C: Unsplash (L & R)

Dublin, where a hostel costs more than a four-star hotel in Florence

We’ve managed to survive ‘Blue Monday’ – which took place this week – deemed the most depressing day of the year. The festive fallout, exacerbated by persistent grey skies, a lack of funds, and resolution weariness, can leave many of us feeling gloomy. While the date is disputed by some psychologists – is it really the worst day of the year? – many of us will be glad to see January ticked off.

As a way to escape the frosty January woes, some of us may be keen to break up the month with a weekend away – whether that be in Ireland or snapping up impromptu cheap flights to a European city. Depending on where you’d like to escape to, plenty of airlines offer impressive January sale flights both domestically and further afield – for those of us pining for a generous dose of winter sun.

Still, the hassle of airports and increasingly expensive flights will leave many of us favouring a more convenient staycation or city break not quite as far from home. You’ll also probably assume that a holiday at home must surely be cheaper than the cost of a foreign getaway – but is it really? 

We decided to use Booking.com to price a three-night winter getaway in Dublin, as well as in Florence, Barcelona and Dubrovnik on the same dates – to see how Ireland measures up for value. In each location, we searched for four star hotels. Here’s what we found for value in the capital:

The cheapest four star hotel for three nights this month in Dublin – I’ve chosen 26 January – 29 January – costs an undoubtedly hefty €404. That’s at the Dublin Skylon Hotel.

The four-star Bonnington Hotel and Leisure Centre is next best for value, at €419 for a classic double or twin room. Other four-star offerings in the capital broadly range from €425 – €470 on booking.com. Staying in the Croke Park Hotel or in the StayCity Aparthotels in City Quay, meanwhile, will cost you closer to €500 for three nights.  

Personally, I think I’d rather stay at home or have a look at the ever-tempting Ryan Air Sale.

The cost of Dublin is rather eye-watering, so what about Cork? Often crowned ‘the real capital’, Ireland’s second biggest city offers a lively alternative to Dublin and beautiful views of the spectacular south coast – but is it any cheaper than an increasingly unaffordable Dublin?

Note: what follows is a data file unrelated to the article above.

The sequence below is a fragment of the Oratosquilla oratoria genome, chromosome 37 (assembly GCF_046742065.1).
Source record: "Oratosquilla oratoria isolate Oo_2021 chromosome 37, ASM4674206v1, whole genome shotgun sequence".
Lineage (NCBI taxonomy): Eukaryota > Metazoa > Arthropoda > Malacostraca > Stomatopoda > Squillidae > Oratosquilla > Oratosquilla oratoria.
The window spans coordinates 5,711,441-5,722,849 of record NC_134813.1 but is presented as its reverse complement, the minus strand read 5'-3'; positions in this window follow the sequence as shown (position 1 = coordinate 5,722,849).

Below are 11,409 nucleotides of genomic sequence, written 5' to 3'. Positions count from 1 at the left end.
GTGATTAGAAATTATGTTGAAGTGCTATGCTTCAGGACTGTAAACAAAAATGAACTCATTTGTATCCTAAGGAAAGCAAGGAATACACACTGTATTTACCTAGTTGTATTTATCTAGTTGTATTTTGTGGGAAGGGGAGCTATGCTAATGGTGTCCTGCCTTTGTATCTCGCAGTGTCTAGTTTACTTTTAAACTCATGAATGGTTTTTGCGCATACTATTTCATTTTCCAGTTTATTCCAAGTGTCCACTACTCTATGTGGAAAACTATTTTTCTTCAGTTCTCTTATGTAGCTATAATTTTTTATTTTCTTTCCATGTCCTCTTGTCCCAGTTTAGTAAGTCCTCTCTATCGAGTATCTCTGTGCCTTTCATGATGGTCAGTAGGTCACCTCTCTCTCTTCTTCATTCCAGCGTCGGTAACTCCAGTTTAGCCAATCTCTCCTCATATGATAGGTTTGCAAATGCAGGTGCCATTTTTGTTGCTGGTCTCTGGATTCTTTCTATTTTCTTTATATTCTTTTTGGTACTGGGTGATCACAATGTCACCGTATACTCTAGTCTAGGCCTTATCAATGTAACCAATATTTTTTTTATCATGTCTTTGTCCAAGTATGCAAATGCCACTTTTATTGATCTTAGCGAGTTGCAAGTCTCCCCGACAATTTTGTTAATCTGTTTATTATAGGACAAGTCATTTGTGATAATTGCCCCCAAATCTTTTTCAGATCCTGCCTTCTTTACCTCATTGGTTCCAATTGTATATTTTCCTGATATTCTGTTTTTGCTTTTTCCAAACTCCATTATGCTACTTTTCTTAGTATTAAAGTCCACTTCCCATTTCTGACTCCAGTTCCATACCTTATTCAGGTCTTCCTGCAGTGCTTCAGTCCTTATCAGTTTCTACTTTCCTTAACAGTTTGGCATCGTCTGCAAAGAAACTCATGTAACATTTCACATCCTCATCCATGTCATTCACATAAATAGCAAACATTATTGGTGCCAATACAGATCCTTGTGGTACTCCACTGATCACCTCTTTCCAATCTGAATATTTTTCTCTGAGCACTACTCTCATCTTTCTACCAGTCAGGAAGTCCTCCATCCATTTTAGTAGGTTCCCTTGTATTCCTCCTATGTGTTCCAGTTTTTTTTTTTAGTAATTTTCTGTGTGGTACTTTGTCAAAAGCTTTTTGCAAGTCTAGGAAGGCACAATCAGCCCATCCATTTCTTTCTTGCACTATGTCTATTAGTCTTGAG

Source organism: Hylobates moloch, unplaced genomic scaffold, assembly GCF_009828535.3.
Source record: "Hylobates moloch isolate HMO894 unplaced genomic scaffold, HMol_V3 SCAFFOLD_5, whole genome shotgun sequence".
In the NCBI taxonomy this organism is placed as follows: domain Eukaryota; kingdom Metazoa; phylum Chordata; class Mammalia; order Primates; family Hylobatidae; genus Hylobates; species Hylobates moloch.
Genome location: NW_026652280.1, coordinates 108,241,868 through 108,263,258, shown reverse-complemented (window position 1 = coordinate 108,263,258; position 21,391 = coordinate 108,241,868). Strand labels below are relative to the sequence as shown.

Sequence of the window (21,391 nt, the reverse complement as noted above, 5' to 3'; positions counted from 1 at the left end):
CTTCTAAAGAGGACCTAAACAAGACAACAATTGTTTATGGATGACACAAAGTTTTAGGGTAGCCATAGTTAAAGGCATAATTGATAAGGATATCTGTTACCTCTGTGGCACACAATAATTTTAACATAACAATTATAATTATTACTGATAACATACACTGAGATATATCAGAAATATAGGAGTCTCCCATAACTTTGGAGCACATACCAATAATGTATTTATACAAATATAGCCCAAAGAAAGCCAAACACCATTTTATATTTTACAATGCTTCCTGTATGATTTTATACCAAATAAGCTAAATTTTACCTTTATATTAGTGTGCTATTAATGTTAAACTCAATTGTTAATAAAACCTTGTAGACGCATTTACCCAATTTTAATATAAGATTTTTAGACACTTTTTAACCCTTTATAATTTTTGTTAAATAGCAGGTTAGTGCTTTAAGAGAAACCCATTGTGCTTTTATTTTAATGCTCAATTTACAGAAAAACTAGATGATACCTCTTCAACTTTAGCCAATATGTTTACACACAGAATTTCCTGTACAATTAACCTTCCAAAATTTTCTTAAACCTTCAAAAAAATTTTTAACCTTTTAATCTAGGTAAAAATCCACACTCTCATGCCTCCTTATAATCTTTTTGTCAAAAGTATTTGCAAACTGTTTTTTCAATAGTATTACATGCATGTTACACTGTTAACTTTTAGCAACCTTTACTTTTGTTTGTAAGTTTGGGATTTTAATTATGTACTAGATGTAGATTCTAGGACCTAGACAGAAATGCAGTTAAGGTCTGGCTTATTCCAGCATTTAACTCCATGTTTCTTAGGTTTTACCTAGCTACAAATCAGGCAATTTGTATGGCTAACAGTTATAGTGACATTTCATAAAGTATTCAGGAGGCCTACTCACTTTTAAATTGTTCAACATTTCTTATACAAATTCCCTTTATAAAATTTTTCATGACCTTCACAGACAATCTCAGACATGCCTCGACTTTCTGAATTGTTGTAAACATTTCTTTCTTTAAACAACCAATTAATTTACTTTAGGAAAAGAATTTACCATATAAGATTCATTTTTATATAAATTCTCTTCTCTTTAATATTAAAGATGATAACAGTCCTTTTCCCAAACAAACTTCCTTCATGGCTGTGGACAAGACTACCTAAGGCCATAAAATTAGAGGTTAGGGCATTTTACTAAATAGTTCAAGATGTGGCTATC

9 km from Cork City centre, the cheapest offering on booking.com costs €350, while the popular Radisson Blu Hotel and Spa will set you back €384 for three nights. These are good value, considering other four-star offerings closer to the city centre will set you back up to €487 on the same dates. All in all, you’ll maybe save €50 staying outside of Cork City centre compared to Dublin – so it’s not really much of an improvement.

The next best option if you don’t have the best part of €500 to splash on three-nights accommodation at home is to book a mini-break in Europe. Getaways to European cities have become a no-brainer for many of us longing to break the January routine, with Irish prices making staycations – which soared in popularity in the 2020 summer lockdown season – increasingly less appealing. A number of popular European destinations are miles more affordable than Ireland from a quick browse on the site. 

In comparison, your money goes a long way further in the Tuscan city of Florence. If you fancy a weekend exploring a city overflowing with mediaeval churches, galleries, and museums, you can bag a three night stay later this month at a four-star hotel for as little as €170 on the site. Other four star offerings priced a little higher, with 9.5/10 reviews, range from €250 – €270. This means you’ll save roughly €250 on four-star accommodation if you choose Florence over Dublin – which will probably buy your flights.

It’s quite incredible when you consider that three nights in a hostel in Dublin on those dates will cost you a full €100 more than staying in a four-star hotel in Florence. To book a bed in a four-bed mixed dormitory room with shared bathroom in inner-city Gardiner House costs a staggering €366 on those dates. Well, I know where I’d rather be.